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On Monday, May 8, Connor Bedard took another step toward becoming an NHL player. That evening, the ping-pong balls awarded the Chicago Blackhawks the first overall pick of the 2023 draft. And at the end of June, that fate was confirmed. The teenager heard his name announced, donned the Original Six club’s jersey, and embarked on the next chapter of his career.

Once Bedard signs his contract and officially joins the Blackhawks, that will do more than (potentially) revitalize the franchise. The North Vancouver native will also bring things full circle and could fulfill a strikingly accurate scouting report. Alternatively, everything could come crumbling down.

Let’s consider those possibilities.

Connor Bedard was tapped as a Patrick Kane-type player, and now he’s heading to Chicago

While the Chicago Blackhawks have had plenty of legendary players on the roster over the years, the modern era was headlined by Jonathan Toews and Patrick Kane. Both of those stars have left the Windy City, but there was a silver lining to that turnover. Connor Bedard is coming to town to fill the void.

As mentioned above, the Blackhawks won the 2023 NHL Draft Lottery, giving them the first overall pick. That means Bedard, who has shined for the Regina Pats and Team Canada, will be calling the United Center home for the foreseeable future.

In an ironic twist, one of the teenager’s scouting reports makes specific mention of one of Chicago’s modern stars.

“Crosby and Ovechkin have a Mount Rushmore case, and McDavid will have one by the time he’s done. I don’t think Bedard is going to get to that echelon because he won’t have the two-way impact Crosby has had, nor the singular speed that McDavid has, nor the power/shooting combination that has made Ovechkin’s the game’s greatest goal scorer,” Scott Wheeler of The Athletic wrote in a November 2023 mailbag. “I’d sooner expect him to get to the Patrick Kane/Pavel Bure echelon, where he may become the most electric player in the league, and he’ll do things that others just can’t, and he’ll win some Art Ross and Rocket Richard trophies, but he may never be universally regarded as the undisputed best player in the world.”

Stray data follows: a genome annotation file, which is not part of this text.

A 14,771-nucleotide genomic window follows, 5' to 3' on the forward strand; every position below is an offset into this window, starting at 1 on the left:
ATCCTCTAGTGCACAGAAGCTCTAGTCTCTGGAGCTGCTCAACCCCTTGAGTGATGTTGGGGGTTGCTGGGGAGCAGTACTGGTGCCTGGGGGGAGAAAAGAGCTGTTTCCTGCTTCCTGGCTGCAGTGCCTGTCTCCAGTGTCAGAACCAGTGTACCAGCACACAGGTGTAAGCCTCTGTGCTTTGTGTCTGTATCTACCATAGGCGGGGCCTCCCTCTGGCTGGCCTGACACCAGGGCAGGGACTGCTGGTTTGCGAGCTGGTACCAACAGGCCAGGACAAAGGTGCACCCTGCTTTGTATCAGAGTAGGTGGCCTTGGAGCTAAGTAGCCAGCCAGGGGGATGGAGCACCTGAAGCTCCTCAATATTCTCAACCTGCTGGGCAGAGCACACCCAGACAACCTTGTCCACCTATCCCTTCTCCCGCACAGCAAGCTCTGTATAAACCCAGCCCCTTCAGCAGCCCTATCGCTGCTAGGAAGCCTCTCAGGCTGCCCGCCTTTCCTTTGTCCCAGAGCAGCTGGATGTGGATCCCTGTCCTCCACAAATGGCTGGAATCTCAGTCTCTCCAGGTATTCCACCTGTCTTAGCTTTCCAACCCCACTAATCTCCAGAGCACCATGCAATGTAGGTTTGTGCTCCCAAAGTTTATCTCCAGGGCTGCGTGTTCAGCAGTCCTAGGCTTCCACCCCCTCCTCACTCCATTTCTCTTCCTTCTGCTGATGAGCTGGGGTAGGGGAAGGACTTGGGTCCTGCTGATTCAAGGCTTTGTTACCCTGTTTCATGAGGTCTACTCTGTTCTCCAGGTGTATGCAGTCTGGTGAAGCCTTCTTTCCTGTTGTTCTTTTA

Whether you agree with that assessment or not, Bedard will now (probably) have the perfect chance to prove if he can be a Patrick Kane-type player at the professional level.

Bedard will have plenty of opportunities to shine in Chicago, which could be a gift or a curse

The comment about Patrick Kane wasn’t the end of Wheeler’s answer, though. He also talked about Connor Bedard landing in a favorable situation, which we can certainly apply to Chicago.

“I do, however, think he has point-per-game (or at not far off) potential next year in the right situation, though. He’s going to play PP1 right away and rack up points there,” the scribe continued. “With the right linemates and deployment at five-on-five (he’ll probably need a coach who is going to play him 17 to 19 minutes per game), I don’t think 35-40 goals or 70-80 points is out of the question at all.”

If we assume the teenager will be heading to the Windy City, he’ll certainly have plenty of opportunity right out of the gate. Patrick Kane left town at the trade deadline; Jonathan Toews has played his last game for the franchise. Max Domi was also traded, and Andreas Athanasiou is bound for free agency. That means the top-scoring forward still under contract with the Blackhawks is Taylor Raddysh, who finished the 2022-23 campaign with 37 points.

Faced with that vacuum of top-end talent, Bedard will step onto the NHL stage as a top option. He’ll probably get first-line minutes — with all due respect, who else will you put there? — and will step straight onto the top power-play unit. There will certainly be plenty of opportunity for the North Vancouver native to cut his teeth and adjust to life in the NHL.

At the same time, though, that opportunity isn’t automatically a good thing.

While getting ice time is better than sitting on the bench, a first overall pick would ideally have some support around him. And while there’s certainly time for offseason moves, Chicago doesn’t have that infrastructure there yet. If there’s no one to pick up the scoring slack and Bedard finds himself being caved in night after night, a golden opportunity could turn into a confidence-crushing experience rather quickly. Just consider how Jack Hughes came to hate his rookie year; he eventually turned the page, but that ability to recover from a tough start isn’t universal.

As the cliche says, though, with great power draft status comes great responsibility. Now it’s nearly time to see how Connor Bedard handles that pressure.


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